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FOCUS: Russia-Ukraine War

Ukrainian Women At The Front: Don't Ask Us About Pads, We're Short On Weapons

Almost a year ago, a well-known lawyer, Yevhenia Zakrevska, became a soldier in the Ukrainian Armed Forces and now serves as an aerial reconnaissance officer. She tells her story to Ukrainian news media Livy Bereg.

Photo of Military parade in honor of the Independence Day of Ukraine

Military parade in honor of the Independence Day of Ukraine

Victoria Guerra

In an interview with the Ukrainian media outlet Livy Bereg, former lawyer and human rights activist Yevhenia Zakrevska recounts how, after Russia invaded, she volunteered for the territorial defense of Kyiv, learned to fly reconnaissance drones, and now works on the front line.

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Women with a military background are serving in the Ukrainian army, but so too are volunteers. Yevgeniya has enlisted in the territorial defense unit in Kyiv, but with her team, she has already been to other cities in Ukraine where there are active combat operations.

Here is her story.

Yevhenia reveals how the work is equally challenging for men and women, leaving no time for sexism, and why she's tired of being asked about being a woman in the army.

Life on the front lines

"Today in Kyiv, I spent 40 minutes looking for a place to park my car. It's a different feeling than when you're looking for a place to hide it at the front, at least under a tree, or better yet, to disguise it with branches or stretch a camouflage net over it. Here, the most I face is a tow truck and a fine. Ha!

But on the front, it's a little more serious. I speak as an aerial reconnaissance officer: if you don't disguise your car with branches or pull a camouflage net 5-10 kilometers from the front, and even further, you make it a target.

It's strange, but no one here wants to kill me. It's so lovely, and we don't usually appreciate it. Yes, there are rocket attacks, it's roulette, but no one here wants to kill me specifically.

On the frontline, you can work at night or during the day. There are no days off, and you can't have plans to spend time quietly. As they say: 'There's a war in the country, but it's Saturday in Lviv.' It does not mean that Kyiv or Lviv do not help the front, but it shows the distance from the events and the different perception of time.

Zakrevska with some of her drone equipment

An honor, not a punishment

"We still believe the army is a punishment, not an honorable duty. It's so unpleasant, all those stories about getting draft notices in nightclubs, on the beach, in the subway, etc.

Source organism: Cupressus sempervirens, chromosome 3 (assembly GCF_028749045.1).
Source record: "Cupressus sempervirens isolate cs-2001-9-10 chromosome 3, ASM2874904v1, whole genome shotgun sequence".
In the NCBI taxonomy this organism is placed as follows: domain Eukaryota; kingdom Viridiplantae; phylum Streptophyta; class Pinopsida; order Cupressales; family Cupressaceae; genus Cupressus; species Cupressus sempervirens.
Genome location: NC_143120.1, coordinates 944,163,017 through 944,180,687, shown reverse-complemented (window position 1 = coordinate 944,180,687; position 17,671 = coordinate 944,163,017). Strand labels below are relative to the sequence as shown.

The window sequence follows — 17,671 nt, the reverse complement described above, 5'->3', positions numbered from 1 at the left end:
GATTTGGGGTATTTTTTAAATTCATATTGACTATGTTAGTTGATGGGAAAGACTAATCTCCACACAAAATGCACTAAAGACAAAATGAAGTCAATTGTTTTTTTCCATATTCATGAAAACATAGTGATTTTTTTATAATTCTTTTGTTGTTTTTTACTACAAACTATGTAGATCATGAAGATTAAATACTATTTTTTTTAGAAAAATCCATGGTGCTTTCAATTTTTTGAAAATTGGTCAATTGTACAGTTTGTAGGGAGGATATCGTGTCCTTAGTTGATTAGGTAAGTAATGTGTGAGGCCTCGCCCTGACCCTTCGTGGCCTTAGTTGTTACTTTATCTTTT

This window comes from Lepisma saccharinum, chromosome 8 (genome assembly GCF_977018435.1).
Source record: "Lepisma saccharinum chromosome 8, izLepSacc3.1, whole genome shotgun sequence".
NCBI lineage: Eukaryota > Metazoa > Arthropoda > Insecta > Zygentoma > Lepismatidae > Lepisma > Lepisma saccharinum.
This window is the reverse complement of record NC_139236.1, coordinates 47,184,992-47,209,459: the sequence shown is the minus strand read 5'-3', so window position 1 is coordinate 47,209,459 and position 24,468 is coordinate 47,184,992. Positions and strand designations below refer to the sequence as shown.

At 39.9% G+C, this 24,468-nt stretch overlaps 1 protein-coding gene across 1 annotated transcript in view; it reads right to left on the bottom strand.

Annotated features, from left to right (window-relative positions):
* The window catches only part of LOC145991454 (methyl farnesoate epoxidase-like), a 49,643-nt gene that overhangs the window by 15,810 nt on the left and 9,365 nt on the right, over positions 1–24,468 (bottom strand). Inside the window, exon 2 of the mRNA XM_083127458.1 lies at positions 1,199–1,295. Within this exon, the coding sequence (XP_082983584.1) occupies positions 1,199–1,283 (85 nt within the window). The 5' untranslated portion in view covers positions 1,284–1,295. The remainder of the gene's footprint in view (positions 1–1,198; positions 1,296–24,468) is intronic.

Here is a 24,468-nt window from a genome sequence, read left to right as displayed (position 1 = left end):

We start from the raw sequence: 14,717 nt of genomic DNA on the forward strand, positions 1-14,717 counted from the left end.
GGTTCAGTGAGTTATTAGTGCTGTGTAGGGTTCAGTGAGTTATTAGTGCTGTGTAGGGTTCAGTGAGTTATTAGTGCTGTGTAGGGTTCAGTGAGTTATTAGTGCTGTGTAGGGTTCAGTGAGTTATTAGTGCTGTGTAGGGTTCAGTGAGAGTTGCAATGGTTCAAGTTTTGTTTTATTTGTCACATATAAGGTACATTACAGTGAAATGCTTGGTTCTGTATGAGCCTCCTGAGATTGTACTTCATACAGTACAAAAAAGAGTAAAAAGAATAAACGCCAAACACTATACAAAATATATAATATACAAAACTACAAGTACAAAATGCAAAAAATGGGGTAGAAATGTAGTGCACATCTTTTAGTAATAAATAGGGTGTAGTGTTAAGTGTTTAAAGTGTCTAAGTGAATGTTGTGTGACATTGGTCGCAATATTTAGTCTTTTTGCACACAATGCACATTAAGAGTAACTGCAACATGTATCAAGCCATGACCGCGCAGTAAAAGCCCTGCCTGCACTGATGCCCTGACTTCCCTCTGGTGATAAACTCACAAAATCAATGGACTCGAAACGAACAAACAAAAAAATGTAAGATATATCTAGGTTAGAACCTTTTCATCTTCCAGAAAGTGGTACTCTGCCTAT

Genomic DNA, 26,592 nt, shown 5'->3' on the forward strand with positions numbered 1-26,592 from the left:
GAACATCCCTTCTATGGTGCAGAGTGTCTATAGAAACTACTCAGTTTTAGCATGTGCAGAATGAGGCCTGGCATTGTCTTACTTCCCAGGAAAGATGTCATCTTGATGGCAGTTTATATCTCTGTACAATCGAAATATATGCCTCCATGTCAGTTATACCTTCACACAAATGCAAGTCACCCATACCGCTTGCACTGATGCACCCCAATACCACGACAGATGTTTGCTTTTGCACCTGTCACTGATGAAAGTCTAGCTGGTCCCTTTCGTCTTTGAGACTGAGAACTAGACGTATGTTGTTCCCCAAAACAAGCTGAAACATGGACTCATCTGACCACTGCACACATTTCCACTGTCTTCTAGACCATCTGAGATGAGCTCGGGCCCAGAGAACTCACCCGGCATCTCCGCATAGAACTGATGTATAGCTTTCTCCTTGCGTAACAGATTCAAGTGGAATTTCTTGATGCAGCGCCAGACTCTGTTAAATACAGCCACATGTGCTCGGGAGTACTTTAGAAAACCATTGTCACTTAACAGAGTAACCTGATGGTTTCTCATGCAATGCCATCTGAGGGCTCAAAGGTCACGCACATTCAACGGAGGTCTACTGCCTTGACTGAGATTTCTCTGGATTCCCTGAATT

Being a 'famous lawyer' at the front is more of a problem than a bonus. It does not help to fight. I have more applied skills.

In my unit, we gathered interesting people: top business people and executives. There is a high concentration of them; they are overqualified and well-motivated because 100% of them came to serve voluntarily.

​Chemical weapons and a beautiful spring

"In March, we went to Irpin shortly before the Russians were chased away: when they began to withdraw from the Kyiv region, we expected the use of chemical weapons. Seriously. We were looking at the wind direction and strength, checking gas masks, counting atropine ampoules, planning whether we should distribute them already, and another wave of orders for all these chemical protection items began.

In Kharkiv, we held positions on the edge of the city in Northern Saltivka, which was shelled the most.
It was just the beginning of spring — flowers, birds, cats, and a completely broken, destroyed Saltivka, such a surreal scene... I remember one of our guys was recording some neutral video, and someone wrote to him in the comments: 'Did you make a video on purpose against the background of a destroyed building to squeeze out a tear?'

He replied: 'There are simply no buildings here that have not been bombed, no whole buildings.' And it was true.

​Aerial reconnaissance

"When our unit was in Saltivka, we started using drones. There were very convenient positions for aerial reconnaissance — 16-story buildings on the edge of the field. But our commanders still looked at aerial surveillance as a toy back then. But since then, everyone realized it was a matter of survival.

We have very few shells. That is why our artillerymen work only on confirmed targets that we find and when we can adjust their work from the air. Even so, there is a strict limit on the number of shells.

How do the Russians work? They, like us, have planned targets. But they also conduct massive shelling because they have more rockets.

​A year of the war